exemption, two developments have increased the need for greater 
clarity in the rule. First, changes to CFTC regulations since the 
2008 financial crisis, particularly adding swap regulation and 
placing needed limits on other CPO registration exemptions, have led 
to a significant increase in the number of pool operators that are 
technically subject to registration. Second, the business of 
commodity investment management has become more global in nature, 
increasing the complexity of cross border activities by the firms 
that operate commodity pools.
    The Proposal would exempt non-U.S. CPOs from registration and 
regulation with respect to individual commodity pools that do not 
solicit from U.S. persons or have U.S. investors.\4\ The Proposal 
also provides that this exemption for some pools may be used with 
other exemptions or exclusions permitted under our regulations. 
These changes largely reflect the pre-existing policy that non-U.S. 
CPOs need not register their offshore pools.
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    \4\ The CPO would need to register and comply with CFTC 
regulations with regard to any other commodity pools it operates 
that do solicit funds from U.S. persons.
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    The Proposal would provide a safe harbor to the non-U.S. CPOs in 
the event that U.S. persons become inadvertently invested in the 
offshore pools. The Proposal appears to provide adequate conditions 
on the safe harbor to prevent abuse thereof. I look forward to 
comments on whether the proposed conditions should be expanded, 
reduced, or otherwise modified.
    Finally, the Proposal would permit a non-U.S. CPO to rely on the 
exemption even if a U.S. entity that controls the non-U.S. CPO 
contributes capital in the initial funding of the exempt offshore 
pools. This provision could be beneficial for U.S. fund managers 
seeking to compete in foreign markets and may be acceptable with 
appropriate limits.
    I am concerned, however, that the controlling affiliate 
provision would enable persons in the U.S. to indirectly invest--
either knowingly or unknowingly--in unregulated foreign commodity 
pools. Under this provision, partnerships and corporations could 
take in investment funds from U.S. persons and invest those funds in 
commodity pools operated by non-U.S. pool operators that they 
``control.'' Neither the controlling

[[Page 35835]]

affiliates nor the pool operators would be regulated by the CFTC. 
The U.S. investors in the U.S. control affiliate would receive none 
of the CPO disclosures or other protections afforded by our laws and 
regulations. In fact, they may never know that the entity they are 
investing in is placing their funds in offshore commodity pools. 
There is no requirement to disclose this information to U.S. persons 
investing in the controlling affiliate.
    Furthermore, the Proposal permits an unregistered non-U.S. CPO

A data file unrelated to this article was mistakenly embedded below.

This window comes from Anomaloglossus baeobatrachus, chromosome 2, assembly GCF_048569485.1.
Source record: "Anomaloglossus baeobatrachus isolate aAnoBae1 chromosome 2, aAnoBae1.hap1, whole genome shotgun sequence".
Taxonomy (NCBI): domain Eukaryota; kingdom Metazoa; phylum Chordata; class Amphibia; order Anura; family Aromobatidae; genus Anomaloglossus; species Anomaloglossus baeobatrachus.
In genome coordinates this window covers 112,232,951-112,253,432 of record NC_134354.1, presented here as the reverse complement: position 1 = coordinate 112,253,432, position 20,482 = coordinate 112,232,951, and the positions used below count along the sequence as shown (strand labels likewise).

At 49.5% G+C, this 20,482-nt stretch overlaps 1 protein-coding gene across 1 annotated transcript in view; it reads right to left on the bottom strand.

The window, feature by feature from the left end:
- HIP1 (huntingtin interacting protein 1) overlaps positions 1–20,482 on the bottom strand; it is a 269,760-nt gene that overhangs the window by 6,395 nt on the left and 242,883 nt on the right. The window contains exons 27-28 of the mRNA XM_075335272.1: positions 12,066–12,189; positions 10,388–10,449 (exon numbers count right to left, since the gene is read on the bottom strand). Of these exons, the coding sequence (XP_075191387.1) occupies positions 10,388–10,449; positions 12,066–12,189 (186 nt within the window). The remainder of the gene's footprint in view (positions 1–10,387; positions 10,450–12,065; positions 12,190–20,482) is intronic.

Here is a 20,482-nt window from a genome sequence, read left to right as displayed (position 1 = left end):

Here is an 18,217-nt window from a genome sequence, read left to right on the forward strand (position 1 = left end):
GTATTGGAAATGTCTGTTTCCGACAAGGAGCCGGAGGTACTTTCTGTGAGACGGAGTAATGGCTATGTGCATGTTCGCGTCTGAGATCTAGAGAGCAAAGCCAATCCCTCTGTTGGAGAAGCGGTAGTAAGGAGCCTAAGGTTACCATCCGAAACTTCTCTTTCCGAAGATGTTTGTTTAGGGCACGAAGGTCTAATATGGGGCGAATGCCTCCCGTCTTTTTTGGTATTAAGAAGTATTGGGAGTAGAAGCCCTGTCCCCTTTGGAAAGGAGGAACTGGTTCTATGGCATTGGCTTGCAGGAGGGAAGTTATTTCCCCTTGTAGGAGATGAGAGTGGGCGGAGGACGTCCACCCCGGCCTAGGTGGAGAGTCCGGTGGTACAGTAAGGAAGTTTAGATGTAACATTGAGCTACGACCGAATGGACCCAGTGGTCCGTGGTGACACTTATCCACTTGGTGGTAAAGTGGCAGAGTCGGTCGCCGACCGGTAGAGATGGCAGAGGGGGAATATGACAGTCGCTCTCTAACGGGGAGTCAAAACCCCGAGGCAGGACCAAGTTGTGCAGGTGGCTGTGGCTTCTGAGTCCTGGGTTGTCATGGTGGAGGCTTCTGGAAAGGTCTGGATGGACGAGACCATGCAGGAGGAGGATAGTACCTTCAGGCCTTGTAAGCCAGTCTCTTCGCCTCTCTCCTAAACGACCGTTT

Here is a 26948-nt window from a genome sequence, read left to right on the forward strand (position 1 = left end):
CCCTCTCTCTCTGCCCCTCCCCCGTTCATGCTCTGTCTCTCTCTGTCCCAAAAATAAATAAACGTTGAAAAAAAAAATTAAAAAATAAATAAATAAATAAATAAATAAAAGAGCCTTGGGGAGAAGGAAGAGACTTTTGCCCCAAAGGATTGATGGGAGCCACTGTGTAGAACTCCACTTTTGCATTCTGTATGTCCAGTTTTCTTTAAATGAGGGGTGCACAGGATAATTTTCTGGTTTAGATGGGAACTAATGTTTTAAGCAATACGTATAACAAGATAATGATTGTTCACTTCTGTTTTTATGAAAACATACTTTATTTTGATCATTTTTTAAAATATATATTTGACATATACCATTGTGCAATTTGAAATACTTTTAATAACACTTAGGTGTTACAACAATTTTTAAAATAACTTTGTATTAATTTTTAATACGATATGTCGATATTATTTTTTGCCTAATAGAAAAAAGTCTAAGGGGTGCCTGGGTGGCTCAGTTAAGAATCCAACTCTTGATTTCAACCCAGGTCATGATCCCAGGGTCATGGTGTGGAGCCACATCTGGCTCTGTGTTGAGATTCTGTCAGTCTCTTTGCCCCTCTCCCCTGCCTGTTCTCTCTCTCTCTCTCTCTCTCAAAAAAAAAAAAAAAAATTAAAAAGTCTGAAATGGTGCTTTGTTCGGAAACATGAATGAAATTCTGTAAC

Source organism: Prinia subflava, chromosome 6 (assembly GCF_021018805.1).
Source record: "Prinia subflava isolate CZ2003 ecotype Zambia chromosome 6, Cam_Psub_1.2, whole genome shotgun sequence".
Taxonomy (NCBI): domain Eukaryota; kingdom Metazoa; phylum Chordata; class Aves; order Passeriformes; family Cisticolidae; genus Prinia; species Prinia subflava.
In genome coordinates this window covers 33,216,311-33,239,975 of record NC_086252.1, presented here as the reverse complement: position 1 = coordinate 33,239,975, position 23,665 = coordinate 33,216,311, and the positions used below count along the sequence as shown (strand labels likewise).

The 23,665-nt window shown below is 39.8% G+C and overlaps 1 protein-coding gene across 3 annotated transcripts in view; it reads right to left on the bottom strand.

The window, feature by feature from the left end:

to accept ``initial capital contributions'' from a control affiliate 
that is a U.S. person, but does not provide any limitations on the 
duration or extent of such contributions. Arguably, under the 
proposed provision, the controlling affiliate could fund the entire 
pool investment with funds from U.S. persons and leave that amount 
in the pool with no time limitation, thus allowing a complete end-
run around our CPO regulations.
    The Proposal expressly acknowledges that evasion of our CPO 
rules is possible and says that such evasion would be unlawful. I 
want to thank the CFTC staff who drafted the Proposal for working 
with my office to add some conditions to the provision. However, I 
am still concerned there may be insufficient safeguards to prevent 
abuse. For these reasons, I requested that several questions be 
added to the Proposal to address which additional conditions could 
appropriately be added to achieve the purpose of the provision and 
still provide sufficient protections to the U.S. investors in the 
controlling affiliate. I look forward to the comments on this issue.

Exercising Commodity Exchange Act Section 4(c) Authority

    Finally, the Proposal relies on authority provided to the 
Commission in CEA section 4(c) to adopt exemptions from regulatory 
requirements if certain public policy goals are better served and if 
certain conditions are satisfied. Generally, I am not in favor of 
using this authority unless no other direct legal authority exists 
and doing so clearly falls within the intent of Congress in giving 
the Commission that power. During the development of the draft 
Proposal, I raised a number of concerns regarding the use of section 
4(c) and I want to commend the CFTC staff for their efforts to 
address my concerns by more fully explaining in the Proposal why the 
use of section 4(c) authority is appropriate in this instance.

[FR Doc. 2020-12034 Filed 6-11-20; 8:45 am]
 BILLING CODE 6351-01-P